Graffiti with Serifs
Take a breath and try the handle.
At first it might stick as if locked,
but more often than not
the door will open. Step inside.
You will undoubtedly need more light.
The switches are by the door on the right,
next to the safe.
What you see depends on the season:
at Harvest, wilting displays of leaves, teasels,
a wrinkling apple,
hydrangeas arranged on each ledge;
in the curtained-off vestry, after Epiphany,
a forsaken infant Jesus, six tinsel haloes
and a gold star on a stick.
And at all times battalions of jars and spare vases,
a Hoover hidden behind a pew,
a mildewed hymnal, several pipistrelle umbrellas.
The font in the corner early Norman:
generations of babies baptised
to die in contagions, battles and matters
of no importance.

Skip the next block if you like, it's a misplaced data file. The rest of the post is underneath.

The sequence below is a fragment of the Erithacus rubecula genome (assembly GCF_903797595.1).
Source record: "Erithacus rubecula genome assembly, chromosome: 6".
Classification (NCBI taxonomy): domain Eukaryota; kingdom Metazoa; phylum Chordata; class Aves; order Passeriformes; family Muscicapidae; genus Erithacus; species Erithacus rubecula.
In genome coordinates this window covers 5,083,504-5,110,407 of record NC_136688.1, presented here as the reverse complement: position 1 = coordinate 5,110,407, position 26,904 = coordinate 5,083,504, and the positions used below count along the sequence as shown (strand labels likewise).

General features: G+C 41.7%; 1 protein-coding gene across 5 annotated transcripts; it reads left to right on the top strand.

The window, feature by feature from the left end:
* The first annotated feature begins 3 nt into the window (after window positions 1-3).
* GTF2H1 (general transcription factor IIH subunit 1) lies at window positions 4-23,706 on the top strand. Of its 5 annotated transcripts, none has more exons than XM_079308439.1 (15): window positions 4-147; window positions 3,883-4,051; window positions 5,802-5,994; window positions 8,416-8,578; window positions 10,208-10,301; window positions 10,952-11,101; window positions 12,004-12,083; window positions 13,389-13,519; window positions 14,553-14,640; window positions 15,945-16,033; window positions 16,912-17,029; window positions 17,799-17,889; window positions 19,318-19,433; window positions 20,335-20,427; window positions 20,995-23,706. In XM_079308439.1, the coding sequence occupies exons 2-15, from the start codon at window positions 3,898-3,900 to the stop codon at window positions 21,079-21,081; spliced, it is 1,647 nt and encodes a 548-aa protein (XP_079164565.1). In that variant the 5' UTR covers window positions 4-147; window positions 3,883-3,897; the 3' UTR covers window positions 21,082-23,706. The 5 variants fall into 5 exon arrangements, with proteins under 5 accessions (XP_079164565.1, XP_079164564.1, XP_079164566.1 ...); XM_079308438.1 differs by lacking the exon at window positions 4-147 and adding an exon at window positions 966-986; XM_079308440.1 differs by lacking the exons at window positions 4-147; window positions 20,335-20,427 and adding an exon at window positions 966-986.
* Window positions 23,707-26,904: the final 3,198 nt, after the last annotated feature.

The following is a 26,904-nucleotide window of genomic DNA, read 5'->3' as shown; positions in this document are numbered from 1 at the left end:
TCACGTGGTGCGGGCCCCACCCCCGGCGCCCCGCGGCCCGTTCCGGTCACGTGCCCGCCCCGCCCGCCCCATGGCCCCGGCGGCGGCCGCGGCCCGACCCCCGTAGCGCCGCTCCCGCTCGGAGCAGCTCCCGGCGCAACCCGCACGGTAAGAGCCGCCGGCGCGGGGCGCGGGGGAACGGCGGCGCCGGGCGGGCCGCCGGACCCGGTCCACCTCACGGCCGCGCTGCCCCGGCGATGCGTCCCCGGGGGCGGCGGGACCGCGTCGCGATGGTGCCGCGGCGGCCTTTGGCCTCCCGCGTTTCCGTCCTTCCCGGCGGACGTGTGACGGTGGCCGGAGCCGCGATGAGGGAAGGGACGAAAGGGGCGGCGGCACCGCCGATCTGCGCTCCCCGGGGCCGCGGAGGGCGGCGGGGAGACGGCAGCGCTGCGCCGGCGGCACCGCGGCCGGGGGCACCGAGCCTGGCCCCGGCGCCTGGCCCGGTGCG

Sometimes a detail hints at a fate:
you’ll read the names of three priests ordained
in the Year of our Lord,
Thirteen Hundred and Forty-Eight.
But best is the esoteric: initials
and backward-facing dates, graffiti with serifs
scratched during a boring Puritan sermon;
the stone underfoot the grave of three children,
carved at each corner with uncouth angels,
sticking out tongues;
the lilies stitched on Italian damask
seven centuries gone by,
as faded and fragile
as the weft and warp of time.
Deborah Harvey © 2010 , 2011